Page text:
DEPARTURE FROM ZARA—SEBENICO—PLEASANT COMPANIONS—NOBLEHARBOUR—THE CATHEDRAL—CURIOUS ROOF—CORALFISHERY—SPALATO—SALONA—DIOCLETIAN'S PALACE—MR.PATON'S DESCRIPTION OF IT—BEAUTIFUL SPECTACLE—THEPORTA FERREA—QUAINT DWELLINGS—AMBROSIAL TOBACCO79
CHAPTER VII.
A TYPE OF SHYLOCK—SCENE IN THE STREET—VARIED COSTUMES—MORLACCHI—TURKSFROM THE HERZEGOVINA—WOMEN OFSPALATO—INSPECTION OF THE CITY—THE PORTA AUREA—COURTOF THE VESTIBULE OF THE PALACE—INTERIOR OFTHE CATHEDRAL—ILLUSTRIOUS MEN OF SPALATO—MARKANTONY DE DOMINIS—ST. JEROME—THE MORLACCHI94
CHAPTER VIII.
ISLAND OF LISSA—NAVAL BATTLES—A BRIDAL PARTY TAKEN ONBOARD—LESINA—FORTRESS OF SAN NICOLO—THE LOGGIE—FORTSPAGNUOLO—ISLAND OF CURZOLA—LA CHROMA—BEAUTIFULSCENE—RICHARD CŒUR DE LION—CATHEDRAL OFRAGUSA—EARTHQUAKE OF 1667—TERRIBLE CONFLAGRATION—PRINCEMAXIMILIAN107x
CHAPTER IX.
THE PADRE ANSELMO—HIS LIFE AND LABOURS AMONG THEAMERICAN INDIANS—THE PIONEERS OF CIVILIZATION—AMERICANINDIANS AND NEGROES—PADRE ANSELMO ON PROTESTANTAND CATHOLIC MISSIONS—NATIVE CHRISTIANS ININDIA—POPE PIUS IX. ONCE A MISSIONARY—CARDINAL P—.—PORTOF GRAVOSA—RAGUSA125
CHAPTER X.
ATTRACTIONS OF DALMATIA—INTERESTING EXCURSION—ISLANDOF LACHROMA—CLIMATE—A. A. PATON, ESQ., FORMERLYCONSUL-GENERAL AT RAGUSA—AN ITALIAN DINNER—EPIDAURUS—THECANAL OF CATTARO—TERRITORY OF RAGUSA—TOWEROF PERASTO AND FORT OF SANTA CROCE—STRANGELYBUILT CHURCH—A PALAZZO—SAN GIORGIO AND LA MADONNA—PICTUREATTRIBUTED TO ST. LUKE141
CHAPTER XI.
CITY OF CATTARO—SIGNOR JACKSCHICH—STREETS AND PIAZZAS—WALKSAND FORTIFICATIONS—PUBLIC WALK—CAFÉ ANDGARDENS—SONOROUS STONE—A MONTENEGRIN CHIEF—AHAPPY BEGGAR BOY150xi
CHAPTER XII.
MONTENEGRIN TRADERS—LE SCALE DI CATTARO—A GORGEOUSLY-ATTIREDMONK—OUR CARAVAN—MONTENEGRINS OFTHE PRINCE'S BODY-GUARD—INTERESTING VIEW—ABSENCEOF TREES ON THE DALMATIAN COAST—A HOME FOR GERMANEMIGRANTS—TURKISH MISRULE IN EUROPE—A FUTURE EMPIRE—AMAN FIT TO RULE164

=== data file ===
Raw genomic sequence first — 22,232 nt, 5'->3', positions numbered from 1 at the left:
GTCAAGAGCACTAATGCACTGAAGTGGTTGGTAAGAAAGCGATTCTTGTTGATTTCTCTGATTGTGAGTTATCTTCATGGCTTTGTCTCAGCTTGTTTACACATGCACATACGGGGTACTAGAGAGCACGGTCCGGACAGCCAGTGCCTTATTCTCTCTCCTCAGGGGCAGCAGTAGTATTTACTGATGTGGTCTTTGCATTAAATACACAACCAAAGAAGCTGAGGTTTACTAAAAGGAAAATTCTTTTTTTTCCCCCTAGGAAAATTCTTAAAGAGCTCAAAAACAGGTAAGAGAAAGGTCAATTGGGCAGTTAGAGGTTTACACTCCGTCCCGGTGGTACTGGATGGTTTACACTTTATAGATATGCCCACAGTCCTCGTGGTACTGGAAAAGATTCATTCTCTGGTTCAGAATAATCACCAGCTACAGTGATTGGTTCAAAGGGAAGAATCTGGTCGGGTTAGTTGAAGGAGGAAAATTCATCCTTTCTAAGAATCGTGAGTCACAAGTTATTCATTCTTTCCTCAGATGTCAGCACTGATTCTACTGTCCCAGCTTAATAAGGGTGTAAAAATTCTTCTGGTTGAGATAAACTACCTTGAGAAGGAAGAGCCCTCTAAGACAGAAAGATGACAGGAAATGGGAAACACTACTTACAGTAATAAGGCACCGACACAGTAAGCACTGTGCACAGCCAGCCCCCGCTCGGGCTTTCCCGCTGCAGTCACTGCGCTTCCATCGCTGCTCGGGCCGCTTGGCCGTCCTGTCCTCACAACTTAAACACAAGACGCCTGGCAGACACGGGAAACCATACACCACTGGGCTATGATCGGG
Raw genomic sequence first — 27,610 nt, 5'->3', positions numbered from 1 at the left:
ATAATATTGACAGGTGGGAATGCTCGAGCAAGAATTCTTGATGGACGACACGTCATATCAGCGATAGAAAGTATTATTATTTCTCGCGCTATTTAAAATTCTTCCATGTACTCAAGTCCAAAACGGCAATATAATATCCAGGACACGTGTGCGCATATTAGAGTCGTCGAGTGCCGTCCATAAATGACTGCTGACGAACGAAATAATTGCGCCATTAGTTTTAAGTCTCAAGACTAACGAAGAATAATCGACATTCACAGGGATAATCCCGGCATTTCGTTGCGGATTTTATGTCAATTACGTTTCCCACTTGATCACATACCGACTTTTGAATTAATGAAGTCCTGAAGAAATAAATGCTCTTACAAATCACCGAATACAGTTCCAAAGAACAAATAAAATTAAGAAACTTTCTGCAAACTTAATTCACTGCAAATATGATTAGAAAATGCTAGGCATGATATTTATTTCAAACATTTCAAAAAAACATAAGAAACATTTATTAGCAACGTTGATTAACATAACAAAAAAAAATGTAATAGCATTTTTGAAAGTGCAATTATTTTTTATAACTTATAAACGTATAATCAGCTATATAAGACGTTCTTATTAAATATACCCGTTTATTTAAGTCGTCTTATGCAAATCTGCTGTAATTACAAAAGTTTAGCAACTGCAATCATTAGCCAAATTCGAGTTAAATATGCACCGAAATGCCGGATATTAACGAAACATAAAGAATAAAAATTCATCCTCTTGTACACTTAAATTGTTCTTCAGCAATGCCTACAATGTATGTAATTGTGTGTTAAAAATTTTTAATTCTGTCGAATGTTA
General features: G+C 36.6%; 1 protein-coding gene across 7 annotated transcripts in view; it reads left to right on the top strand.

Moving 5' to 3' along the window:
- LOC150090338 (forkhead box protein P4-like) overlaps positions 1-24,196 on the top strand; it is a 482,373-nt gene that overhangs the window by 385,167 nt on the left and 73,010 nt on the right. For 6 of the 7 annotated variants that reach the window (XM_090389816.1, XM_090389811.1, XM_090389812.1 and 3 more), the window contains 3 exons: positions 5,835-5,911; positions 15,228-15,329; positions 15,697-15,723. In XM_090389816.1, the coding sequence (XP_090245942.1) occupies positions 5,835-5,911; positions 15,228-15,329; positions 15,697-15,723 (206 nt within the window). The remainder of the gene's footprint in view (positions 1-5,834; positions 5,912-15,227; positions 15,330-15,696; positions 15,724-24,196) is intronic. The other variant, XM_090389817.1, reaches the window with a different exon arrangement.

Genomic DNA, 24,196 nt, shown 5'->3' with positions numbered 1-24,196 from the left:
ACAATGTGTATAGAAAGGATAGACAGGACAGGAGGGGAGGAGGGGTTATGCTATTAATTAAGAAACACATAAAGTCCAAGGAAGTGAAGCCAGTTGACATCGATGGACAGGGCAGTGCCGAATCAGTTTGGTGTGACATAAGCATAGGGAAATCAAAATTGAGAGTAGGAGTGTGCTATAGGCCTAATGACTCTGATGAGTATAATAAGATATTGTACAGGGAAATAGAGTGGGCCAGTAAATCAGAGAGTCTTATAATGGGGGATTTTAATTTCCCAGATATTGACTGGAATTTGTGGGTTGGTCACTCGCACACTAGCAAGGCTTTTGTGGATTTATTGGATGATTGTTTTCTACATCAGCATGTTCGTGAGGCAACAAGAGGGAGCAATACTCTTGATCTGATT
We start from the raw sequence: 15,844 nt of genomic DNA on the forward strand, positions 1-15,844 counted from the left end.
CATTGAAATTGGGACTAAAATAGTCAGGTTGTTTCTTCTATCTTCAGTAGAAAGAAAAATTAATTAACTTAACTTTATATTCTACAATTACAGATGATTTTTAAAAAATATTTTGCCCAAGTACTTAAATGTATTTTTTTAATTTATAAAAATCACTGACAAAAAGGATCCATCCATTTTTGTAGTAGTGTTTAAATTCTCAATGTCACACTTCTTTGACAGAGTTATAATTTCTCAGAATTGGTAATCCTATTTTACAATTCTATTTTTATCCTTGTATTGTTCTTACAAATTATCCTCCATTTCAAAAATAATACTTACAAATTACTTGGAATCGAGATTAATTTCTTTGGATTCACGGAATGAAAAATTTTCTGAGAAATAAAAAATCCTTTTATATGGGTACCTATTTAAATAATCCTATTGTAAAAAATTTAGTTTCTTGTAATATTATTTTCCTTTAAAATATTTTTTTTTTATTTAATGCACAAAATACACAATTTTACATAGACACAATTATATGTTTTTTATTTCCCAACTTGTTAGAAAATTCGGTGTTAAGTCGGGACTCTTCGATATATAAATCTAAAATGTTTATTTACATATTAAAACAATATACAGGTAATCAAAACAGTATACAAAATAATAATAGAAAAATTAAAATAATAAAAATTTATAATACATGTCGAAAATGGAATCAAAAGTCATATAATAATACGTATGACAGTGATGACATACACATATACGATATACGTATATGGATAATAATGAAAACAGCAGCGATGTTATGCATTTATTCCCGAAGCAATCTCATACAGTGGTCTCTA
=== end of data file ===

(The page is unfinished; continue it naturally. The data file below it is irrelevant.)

CHAPTER XIII.
THE PRINCE OF MONTENEGRO—UNJUST DEPRIVATION OF TERRITORY—ORIGINOF THE NAME OF THE COUNTRY—A FRIENDIN NEED—VILLAGE OF NIEGOSCH—PANORAMA SEEN FROMTHE TOP OF THE PASS—WILD-LOOKING HERDS AND FLOCKS—MONTENEGRINLEGEND—ARRIVAL AT CETTIGNE—THEVLADIKA'S PALACE—THE TREE OF JUSTICE—TOWER OF CETTIGNE177
CHAPTER XIV.
INSECT POWDER OF MONTENEGRO—DESCRIPTION OF THE MONASTERY—ENCAMPMENTS—FESTIVALOF ST. PETER—A SAINTBY THE WILL OF THE PEOPLE—PICTURESQUE SCENE—BOSNIANCAFÉ—THE NATIONAL INSTRUMENT—A TRAVELLEDDALMATIAN—TALL MONTENEGRINS194xii
CHAPTER XV.
A POLYGLOT JUMBLE—WAR CUSTOMS OF THE MONTENEGRINS—DEATHIN BATTLE—FORAYS FOR THE PLUNDER OF CATTLE—EQUIPAGEOF A MONTENEGRIN SOLDIER—PILLAGE—MANNEROF FIGHTING—TACTICS—SIGNAL CRIES—ON BOARDSHIP—DECAPITATION OF WOUNDED PRISONERS208
CHAPTER XVI.
BATTLE BETWEEN TURKS AND MONTENEGRINS—ADDRESS OFPRINCE MIRKO—HIS PERSONAL APPEARANCE AND CHARACTER—THEPROJECTS OF PRINCE DANIELO—PRINCE NICHOLAS I.—SPORTIN MONTENEGRO—INTERVIEW WITH THE PRINCEAND PRINCESS—NATIONAL COSTUME—SPLENDID ILLUMINATION218
CHAPTER XVII.
A WALK WITH THE PRINCE—SALUTATIONS OF THE CROWD—THEGUZLA—MONTENEGRIN DANCE—THE PRINCE'S ACCOUNTOF ITS ORIGIN—THE CAMP AT NIGHT—ADVENTURE WITH AMONTENEGRIN—DEVOTION OF THE PEOPLE TO THEIRPRINCE235
CHAPTER XVIII.
FALSE IMPRESSIONS OF MONTENEGRO—AGRICULTURE ON AMINOR SCALE—FIELD-LABOURERS—MONTENEGRIN FACCHINIAT CONSTANTINOPLE—FEMALE LABOUR—PRODUCTION OFSUMACH—COMMERCIAL RELATIONS WITH OTHER COUNTRIESIMPEDED—IMPOSING PAGEANT248xiii
CHAPTER XIX.
FOOT RACES—MONASTERY OF OSTROG—OTTOMAN ADMINISTRATION—ACOURSE À LA MONTAGNE—RACING WITHOUT BETTING—BENTROVATO—A FLAT RACE—CONVERSATION ABOUTENGLISH LAWS AND CUSTOMS—LAW OF HABEAS CORPUS258